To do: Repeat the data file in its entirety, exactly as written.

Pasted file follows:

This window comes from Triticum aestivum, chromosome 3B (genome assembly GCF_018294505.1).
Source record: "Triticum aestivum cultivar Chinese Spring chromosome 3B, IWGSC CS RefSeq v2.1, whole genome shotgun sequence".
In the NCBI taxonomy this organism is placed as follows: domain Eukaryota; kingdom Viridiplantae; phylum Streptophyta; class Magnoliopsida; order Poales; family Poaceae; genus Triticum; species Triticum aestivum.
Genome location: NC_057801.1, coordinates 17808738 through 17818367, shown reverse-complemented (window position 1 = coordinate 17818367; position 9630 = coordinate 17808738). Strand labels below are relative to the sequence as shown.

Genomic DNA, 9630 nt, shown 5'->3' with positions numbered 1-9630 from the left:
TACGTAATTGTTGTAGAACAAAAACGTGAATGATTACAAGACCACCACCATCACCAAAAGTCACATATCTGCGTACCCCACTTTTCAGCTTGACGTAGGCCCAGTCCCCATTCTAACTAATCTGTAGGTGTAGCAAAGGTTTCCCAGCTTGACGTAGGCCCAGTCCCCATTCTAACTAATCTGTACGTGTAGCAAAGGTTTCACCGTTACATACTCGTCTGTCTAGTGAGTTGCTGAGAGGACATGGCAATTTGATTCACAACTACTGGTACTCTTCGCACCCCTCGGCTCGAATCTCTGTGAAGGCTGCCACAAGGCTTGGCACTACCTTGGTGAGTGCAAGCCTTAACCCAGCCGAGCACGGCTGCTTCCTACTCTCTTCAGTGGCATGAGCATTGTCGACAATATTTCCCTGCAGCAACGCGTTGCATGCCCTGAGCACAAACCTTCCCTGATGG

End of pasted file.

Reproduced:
This window comes from Triticum aestivum, chromosome 3B (genome assembly GCF_018294505.1).
Source record: "Triticum aestivum cultivar Chinese Spring chromosome 3B, IWGSC CS RefSeq v2.1, whole genome shotgun sequence".
In the NCBI taxonomy this organism is placed as follows: domain Eukaryota; kingdom Viridiplantae; phylum Streptophyta; class Magnoliopsida; order Poales; family Poaceae; genus Triticum; species Triticum aestivum.
Genome location: NC_057801.1, coordinates 17808738 through 17818367, shown reverse-complemented (window position 1 = coordinate 17818367; position 9630 = coordinate 17808738). Strand labels below are relative to the sequence as shown.

Genomic DNA, 9630 nt, shown 5'->3' with positions numbered 1-9630 from the left:
TACGTAATTGTTGTAGAACAAAAACGTGAATGATTACAAGACCACCACCATCACCAAAAGTCACATATCTGCGTACCCCACTTTTCAGCTTGACGTAGGCCCAGTCCCCATTCTAACTAATCTGTAGGTGTAGCAAAGGTTTCCCAGCTTGACGTAGGCCCAGTCCCCATTCTAACTAATCTGTACGTGTAGCAAAGGTTTCACCGTTACATACTCGTCTGTCTAGTGAGTTGCTGAGAGGACATGGCAATTTGATTCACAACTACTGGTACTCTTCGCACCCCTCGGCTCGAATCTCTGTGAAGGCTGCCACAAGGCTTGGCACTACCTTGGTGAGTGCAAGCCTTAACCCAGCCGAGCACGGCTGCTTCCTACTCTCTTCAGTGGCATGAGCATTGTCGACAATATTTCCCTGCAGCAACGCGTTGCATGCCCTGAGCACAAACCTTCCCTGATGG